Telemedicine marketing checklist: 10 things dentists should do

Marketer Rachael Sauceman offers examples of how marketing your telemedicine options attract more patients to your practice in post-COVID times.

Marketer Rachael Sauceman discusses safe and effective marketing evolving after the COVID-19 crisis

To say that the COVID-19 pandemic has been a catalyst for change across all industries is an understatement. Earlier this year, dental practices across the nation were struggling to maintain revenue while abiding by state regulations, as well as recommendations set forth by medical associations such as the Centers for Disease Control and Prevention, the American Dental Association, and others. Many states deemed emergency dental care essential — and at this stage, all states have reinstated elective dental care, according to the ADA’s Center for Professional Success.1

Although this reopening is somewhat of a “return to normal” at the surface level, it’s safe to say that dental practices of all types will continue to face challenges as they work to deliver quality care in a way that offers a safe environment for patients, doctors, and staff members. One advancement we’ve seen in this area is the rapid shift toward virtual consultations.

Across the entire healthcare vertical, we’re seeing an unprecedented adoption of telemedicine as a way to continue serving patients. Telemedicine has long been a trend as younger generations prefer to access care on their own terms, but red tape from regulations and payers, as well as growing pains from the implementation process, have held back a lot of practices from adopting telemedicine. But in today’s environment, telemedicine is helping many practices and patients weather the storm.

Whether you’ve implemented a tele-dentistry solution already or you’re considering one, ensuring patients are aware of this new offering is just as crucial as implementing the technology. This 10-step checklist offers guidance to help market virtual appointments from your dental practice.

  1. Update your website.

Especially during the COVID-19 pan-demic, prospective patients are looking for detailed information about your practice’s current operations. And because different patients may consume information differently, it’s important to have your COVID-19 statement and telemedicine offerings accessible in multiple ways.

Figure 1: This Facebook post from Dentists of East Brainerd
lets patients know about their new service

If you already have a COVID-19 statement on your website, be sure to provide information regarding telemedicine options from that page — and while it may seem like a big project if you’re in a hurry to add virtual appointment details to your website, it’s important to have a specific page dedicated to telemedicine offerings. Although your existing patients would probably search for your specific practice, this may also be an opportunity to gain new patients who are uncomfortable returning to in-office appointments. Having a dedicated telemedicine page ensures you can capture both types of searches.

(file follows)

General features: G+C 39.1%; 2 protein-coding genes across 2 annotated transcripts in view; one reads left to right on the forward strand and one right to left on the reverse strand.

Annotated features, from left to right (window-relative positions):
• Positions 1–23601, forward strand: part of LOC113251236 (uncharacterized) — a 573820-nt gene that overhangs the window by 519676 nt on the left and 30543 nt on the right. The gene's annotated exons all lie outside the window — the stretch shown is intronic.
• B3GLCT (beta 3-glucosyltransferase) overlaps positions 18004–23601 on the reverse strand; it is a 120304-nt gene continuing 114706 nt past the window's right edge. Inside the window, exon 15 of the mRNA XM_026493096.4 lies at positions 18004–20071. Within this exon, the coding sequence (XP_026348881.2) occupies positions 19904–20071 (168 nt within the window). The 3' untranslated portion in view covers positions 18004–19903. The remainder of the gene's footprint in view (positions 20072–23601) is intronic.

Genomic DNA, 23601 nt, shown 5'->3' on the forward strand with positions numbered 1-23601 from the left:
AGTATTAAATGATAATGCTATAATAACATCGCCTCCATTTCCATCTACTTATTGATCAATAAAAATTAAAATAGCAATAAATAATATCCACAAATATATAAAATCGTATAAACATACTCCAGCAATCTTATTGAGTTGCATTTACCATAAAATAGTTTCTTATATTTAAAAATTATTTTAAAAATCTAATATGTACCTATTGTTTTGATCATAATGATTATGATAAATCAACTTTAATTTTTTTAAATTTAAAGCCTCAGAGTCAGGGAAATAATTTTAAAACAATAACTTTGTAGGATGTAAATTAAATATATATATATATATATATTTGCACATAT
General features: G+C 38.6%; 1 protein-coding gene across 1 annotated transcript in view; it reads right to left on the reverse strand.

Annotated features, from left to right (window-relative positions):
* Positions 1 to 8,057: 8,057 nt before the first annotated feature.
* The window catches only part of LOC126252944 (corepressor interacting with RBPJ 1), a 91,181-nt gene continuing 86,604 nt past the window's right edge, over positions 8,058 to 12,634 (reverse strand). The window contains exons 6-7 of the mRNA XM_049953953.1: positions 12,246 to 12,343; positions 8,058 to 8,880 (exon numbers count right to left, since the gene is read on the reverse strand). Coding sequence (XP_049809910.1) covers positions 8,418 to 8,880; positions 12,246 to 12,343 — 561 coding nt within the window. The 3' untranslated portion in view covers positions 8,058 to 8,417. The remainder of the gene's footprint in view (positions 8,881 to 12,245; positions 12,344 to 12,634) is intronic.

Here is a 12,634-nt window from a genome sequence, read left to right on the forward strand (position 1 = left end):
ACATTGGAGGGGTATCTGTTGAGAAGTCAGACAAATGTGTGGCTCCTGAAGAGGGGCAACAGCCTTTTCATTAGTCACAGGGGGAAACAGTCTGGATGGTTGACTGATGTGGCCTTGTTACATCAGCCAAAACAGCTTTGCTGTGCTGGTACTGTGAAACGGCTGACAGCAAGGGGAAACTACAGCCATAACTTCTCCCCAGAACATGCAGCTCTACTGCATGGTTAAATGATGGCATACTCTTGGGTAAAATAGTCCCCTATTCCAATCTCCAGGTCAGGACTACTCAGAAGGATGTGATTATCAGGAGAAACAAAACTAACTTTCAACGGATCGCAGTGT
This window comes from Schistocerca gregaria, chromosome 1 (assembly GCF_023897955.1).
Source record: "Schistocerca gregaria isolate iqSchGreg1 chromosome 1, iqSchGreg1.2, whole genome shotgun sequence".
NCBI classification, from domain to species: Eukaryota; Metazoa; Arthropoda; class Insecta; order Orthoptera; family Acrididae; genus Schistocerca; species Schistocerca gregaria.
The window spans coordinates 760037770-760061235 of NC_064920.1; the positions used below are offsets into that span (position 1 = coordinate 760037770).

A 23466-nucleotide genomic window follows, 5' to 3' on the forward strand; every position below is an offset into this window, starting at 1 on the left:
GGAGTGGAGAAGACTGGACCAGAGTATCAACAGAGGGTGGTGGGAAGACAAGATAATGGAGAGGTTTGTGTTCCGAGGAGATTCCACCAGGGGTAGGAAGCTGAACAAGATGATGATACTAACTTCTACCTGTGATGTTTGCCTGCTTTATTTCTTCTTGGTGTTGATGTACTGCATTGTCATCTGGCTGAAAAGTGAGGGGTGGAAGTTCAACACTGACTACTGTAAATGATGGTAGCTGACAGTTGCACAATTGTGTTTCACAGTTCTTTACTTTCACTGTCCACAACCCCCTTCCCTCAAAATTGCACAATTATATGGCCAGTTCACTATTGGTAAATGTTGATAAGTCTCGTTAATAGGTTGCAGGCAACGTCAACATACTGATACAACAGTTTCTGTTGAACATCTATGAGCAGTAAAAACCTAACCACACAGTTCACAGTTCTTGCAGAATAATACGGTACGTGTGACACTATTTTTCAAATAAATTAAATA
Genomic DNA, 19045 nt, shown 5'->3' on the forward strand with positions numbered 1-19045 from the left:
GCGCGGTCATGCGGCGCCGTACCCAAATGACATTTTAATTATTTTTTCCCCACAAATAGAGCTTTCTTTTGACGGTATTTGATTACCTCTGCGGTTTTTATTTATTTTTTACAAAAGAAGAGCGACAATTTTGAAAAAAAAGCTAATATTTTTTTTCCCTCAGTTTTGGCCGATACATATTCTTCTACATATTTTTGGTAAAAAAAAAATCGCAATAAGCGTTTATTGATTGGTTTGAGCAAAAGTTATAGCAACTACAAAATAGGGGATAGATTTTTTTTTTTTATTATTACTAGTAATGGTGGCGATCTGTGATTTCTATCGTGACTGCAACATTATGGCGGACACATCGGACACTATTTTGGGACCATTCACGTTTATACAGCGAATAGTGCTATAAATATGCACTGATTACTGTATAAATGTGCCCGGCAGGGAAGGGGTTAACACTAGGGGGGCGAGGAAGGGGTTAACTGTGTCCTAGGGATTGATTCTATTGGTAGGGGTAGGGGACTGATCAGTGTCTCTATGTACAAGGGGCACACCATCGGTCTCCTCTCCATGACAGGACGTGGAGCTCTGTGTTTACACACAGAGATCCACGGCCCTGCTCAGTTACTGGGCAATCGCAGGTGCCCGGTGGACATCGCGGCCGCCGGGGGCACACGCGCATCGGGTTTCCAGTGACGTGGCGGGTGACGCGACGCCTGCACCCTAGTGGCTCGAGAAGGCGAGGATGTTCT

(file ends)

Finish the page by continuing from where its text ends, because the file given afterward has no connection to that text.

We like this example from Aspen Dental.2 The Virtual Care page is linked directly from the homepage in an easy-to-find section. The page addresses cost, scheduling options, and explains how a virtual appointment works.

  1. Make sure patients understand what to expect.

The more questions you can answer for patients in advance, the more likely they are to be comfortable with a virtual appointment. Some common questions you might be able to address in an FAQ section on your telemedicine page include:

  • Are you currently seeing existing patients only, or can new patients schedule a virtual appointment?
  • What types of issues can be addressed with a virtual appointment?
  • What types of dental problems are considered to be emergent?
  • Will my insurance cover this appointment?
  • How do I schedule a virtual appointment?
  • What is the process to connect with a provider at the time of my appointment?
  1. Contact existing patients.

Since existing patients are more familiar with your pre-COVID-19 processes and procedures, they may be unaware that telemedicine is an option. Send an email with details and a link to your new telemedicine page through an existing platform if you have one, or consider reaching out to patients individually with short phone calls.

  1. Promote on social media.

Although it can’t be your only form of outreach, be sure to notify your followers on social media.

Since the average post on a Facebook business page only reaches 6.4% of all the people who like the page,3 it’s a good idea to consider boosting your Facebook posts. If you’d like to implement a more sophisticated marketing plan, you may decide to invest in ads on Facebook, Instagram, and Twitter — or whichever platforms currently draw the most engagement. Social media ads not only help your content display to more of your existing followers, but also draw in prospective patients who may not be familiar with your practice.